Mohamed Fahmy, who spent more than a year in a prison in Egypt, welcomed the move on Twitter, calling it history in the making. Activist groups have been pressing for ratification for years; Amnesty International Canada has yet another news conference on the subject scheduled for Tuesday. Supporters of the protocol say it is an important step in freeing the world from the practice of torture. They say Canadian ratification would strengthen the country's ability to press other countries to open detention centres to increased scrutiny. With files from Mike Blanchfield

Copyright ©2016, Inc. "The Huffington Post" is a registered trademark of, Inc. All rights reserved. 2016©

Liberals must end Canada's 'previous complicity in torture,' says victim

posted on May 05, 2016 | in Category Canada | PermaLink

by Mike Blanchfield (CP) Source: CBC News URL: [link] Date: May 3, 2016 A prominent Canadian victim of abuse behind bars in Syria is calling on the government to cancel controversial directives that allow for the sharing of intelligence that could lead to torture. Abdullah Almalki, a Canadian who was imprisoned and tortured in Syria for almost two years, said Tuesday it is time the Liberals ditched the policy that was enacted by the previous Conservative government. Almalki said the current government must end Canada's "previous complicity in torture." Almalki and other human rights activists said cancelling the directives is the next logical step for the government after it announced Monday it was prepared to join a key United Nations anti-torture agreement more than a decade after it was first passed. Almalki was part of a group of human rights activists that praised Monday's surprise announcement by Foreign Affairs Minister Stéphane Dion. But they said the government must go further, and cancel the torture directives. "Many of the prisoners I've interviewed have reverted to saying things that necessarily didn't happen or they were told to confess in order to avoid the torture," said Mohamed Fahmy, the Canadian journalist who was imprisoned in Egypt. Alex Neve, the head of Amnesty International Canada, said his organization has been campaigning for years to get the controversial torture directives thrown out. "It certainly would be very much in keeping with the spirit of what we heard yesterday ... to rescind that very troubling ministerial direction and bring our intelligence sharing practices into line with our international obligations," said Neve. Fahmy and Neve warned Dion and the provinces not to dither and to bring Canada into full compliance with the anti-torture convention within one year. The federal government must now consult with the provinces on the legal way forward for Canada to formally join the UN anti-torture convention. © The Canadian Press, 2016

Canada to join UN anti-torture protocol after more than a decade

posted on May 05, 2016 | in Category Canada | PermaLink

by The Canadian Press Source: The Globe & Mail URL: [link] Date: May 2, 2016 Canada is prepared to join a key United Nations anti-torture agreement more than a decade after it was first passed. The UN’s optional protocol to the convention against torture allows for the establishment of national and international systems for inspecting detention centres where torture often takes place in secrecy. It was first approved by the world body in 2002. Although dozens of countries have signed on, Canada has not ratified the protocol. The Harper government twice promised to do so, but never did. The new Trudeau government will follow through, says Chantal Gagnon, a spokesperson for Foreign Affairs Minister Stephane Dion, says the Trudeau government plans to make good on the commitment. Copyright 2016 The Globe and Mail Inc. All Rights Reserved.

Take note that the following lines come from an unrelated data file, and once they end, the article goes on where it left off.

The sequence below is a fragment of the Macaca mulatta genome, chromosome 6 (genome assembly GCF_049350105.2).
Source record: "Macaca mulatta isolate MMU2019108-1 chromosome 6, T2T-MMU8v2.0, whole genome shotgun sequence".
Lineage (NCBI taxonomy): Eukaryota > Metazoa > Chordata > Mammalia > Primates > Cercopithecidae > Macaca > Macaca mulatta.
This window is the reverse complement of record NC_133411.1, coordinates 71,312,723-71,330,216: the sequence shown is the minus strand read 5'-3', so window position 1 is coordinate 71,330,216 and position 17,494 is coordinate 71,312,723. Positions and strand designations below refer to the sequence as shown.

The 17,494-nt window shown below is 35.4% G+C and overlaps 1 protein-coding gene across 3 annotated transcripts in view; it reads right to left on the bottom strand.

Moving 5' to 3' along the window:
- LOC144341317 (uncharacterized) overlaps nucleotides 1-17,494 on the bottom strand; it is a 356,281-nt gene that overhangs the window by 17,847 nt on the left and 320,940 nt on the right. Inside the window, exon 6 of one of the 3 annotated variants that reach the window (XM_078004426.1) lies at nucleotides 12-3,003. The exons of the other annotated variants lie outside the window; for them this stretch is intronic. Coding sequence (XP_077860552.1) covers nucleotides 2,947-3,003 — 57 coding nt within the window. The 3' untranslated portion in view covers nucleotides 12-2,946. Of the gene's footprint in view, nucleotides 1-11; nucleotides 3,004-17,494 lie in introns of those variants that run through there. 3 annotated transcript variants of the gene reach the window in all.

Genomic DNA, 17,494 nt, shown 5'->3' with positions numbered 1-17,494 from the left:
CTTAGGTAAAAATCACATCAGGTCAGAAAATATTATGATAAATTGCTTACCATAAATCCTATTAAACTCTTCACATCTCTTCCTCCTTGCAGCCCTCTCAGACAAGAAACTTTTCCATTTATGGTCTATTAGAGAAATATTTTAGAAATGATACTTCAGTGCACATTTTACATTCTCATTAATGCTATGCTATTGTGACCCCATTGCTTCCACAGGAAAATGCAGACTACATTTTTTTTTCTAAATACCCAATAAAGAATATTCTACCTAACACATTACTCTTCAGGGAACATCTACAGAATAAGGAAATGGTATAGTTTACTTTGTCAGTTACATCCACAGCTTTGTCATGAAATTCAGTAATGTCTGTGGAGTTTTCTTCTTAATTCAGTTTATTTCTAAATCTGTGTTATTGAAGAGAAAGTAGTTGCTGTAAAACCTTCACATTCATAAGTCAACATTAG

A Letter to Minister Toews on the Use of Torture-tainted information

posted on September 12, 2012 | in Category Canada | PermaLink

by ICLMG and 10 civil society organizations Source: International Civil Liberties Monitoring Group URL: [link] Date: September 6, 2012 The Honourable Vic Toews, PC QC MP Minister of Public Safety House of Commons Ottawa, Canada K1A 0A6 Re: Use of Torture-tainted information 6 September 2012 Dear Minister Toews: We are writing to you today to express our opposition to the government's directives that would allow for the use of information that was likely extracted through torture. These directives are currently in the public spotlight following disclosure through an Access to Information request. It is important to note that Canada is a signatory to numerous international agreements including the Convention Against Torture, the International Covenant on Civil and Political Rights, as well as the Convention on the Rights of the Child. All of these conventions emphasize the illegality of the use of torture and, as such, it is imperative that the Canadian government upholds its international obligations by unequivocally denying the right of any state to torture citizens or non-citizens. To accept/ share information from states where torture is known to occur would be to renege on these international commitments. Furthermore, it would send the wrong signal, implying that there is a "market" for such information. As such we urge the Canadian government to direct its various national security agencies including the RCMP, Canada Border Services Agency, and CSIS to discard information likely obtained through the violation of human rights and to refrain from sharing such information. In 2006, Justice Dennis O'Connor, in his Report of the Events Relating to Maher Arar, recommended policies that now appear to have been ignored. Specifically, recommendation 14 which stated, "Policies should include specific directions aimed at eliminating any possible Canadian complicity in torture, avoiding the risk of other human rights abuses and ensuring accountability." We, the undersigned, strongly believe that the Canadian government and its institutions are responsible for the safety and well-being of Canadians. However this duty must align itself with international agreements, and with Canada's own Charter obligations. The Government of Canada must condemn the use of torture, without caveats. Sincerely, Ihsaan Gardee Executive Director CAIR-CAN Roch Tassé National Coordinator International Civil Liberties Monitoring Group Gail Davidson Executive Director Lawyer's Rights Watch Canada Brent Patterson Political Director The Council of Canadians Dave Coles President Communications, Energy and Paperworkers Union of Canada James L. Turk Executive Director Canadian Association of University Teachers Vincent Gogolek Executive Director BC Freedom of Information and Privacy Association Carmen Cheung Senior Counsel BC Civil Liberties Association Nicole Filion Directrice générale Ligue des droits et libertés Warren Allmand, P.C., O.C.,Q.C. Carol Dixon Presiding Clerk Canadian Yearly Meeting-Religious Society of Friends(Quakers) Rita Morbia Executive Director Inter Pares

Supreme Court appointments need to be transparent

posted on May 18, 2011 | in Category Canada | PermaLink

by unsigned editorial
Source: The Montreal Gazette
URL: [link]
Date: May 18, 2011

MONTREAL - By the time Stephen Harper’s term as prime minister is over, four years from now, more than half the judges who make up the country’s top court will have stepped down.

Some departures – like the two announced last week by Justices Ian Binnie and Louise Charron – are by choice, others because the judges will have reached the mandatory retirement age of 75. As head of a majority government, Harper will be free to impose his vision on the nine-member court.

Canadians who believe the current Supreme Court justices are too inclined to make decisions that are Parliament’s to make will look forward to a Harper-influenced court.

Those who think the Supreme Court is already too timid in protecting Charter rights and civil liberties fear a highly politicized court too deferential to Parliament.

Unfortunately for most Canadians, figuring out whether either scenario is plausible requires the analytical ability of a Kremlinologist at the top of his or her game. Little is known by the general public about the current sitting justices – how many of them can you name off the top of your head? – and far less about those who might replace them.

The process by which judges are appointed to the top court traditionally ensured that they remained close to anonymous and their workings opaque. Until 2006, a prime minister together with a justice minister made the selection behind closed doors. The public was provided with a bare-bones announcement: a name and a province of origin.

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Photos From "Day For Democracy" in Ottawa

posted on April 07, 2011 | in Category Canada | PermaLink

Thanks to Philippe Parent for these pictures taken at the April 6th "Day For Democracy" in Ottawa. CLICK HERE to see more photos from the event.
Ottawa Centre MP Paul Dewar speaks to a crowd gathered in downtown Ottawa, April 6, 2011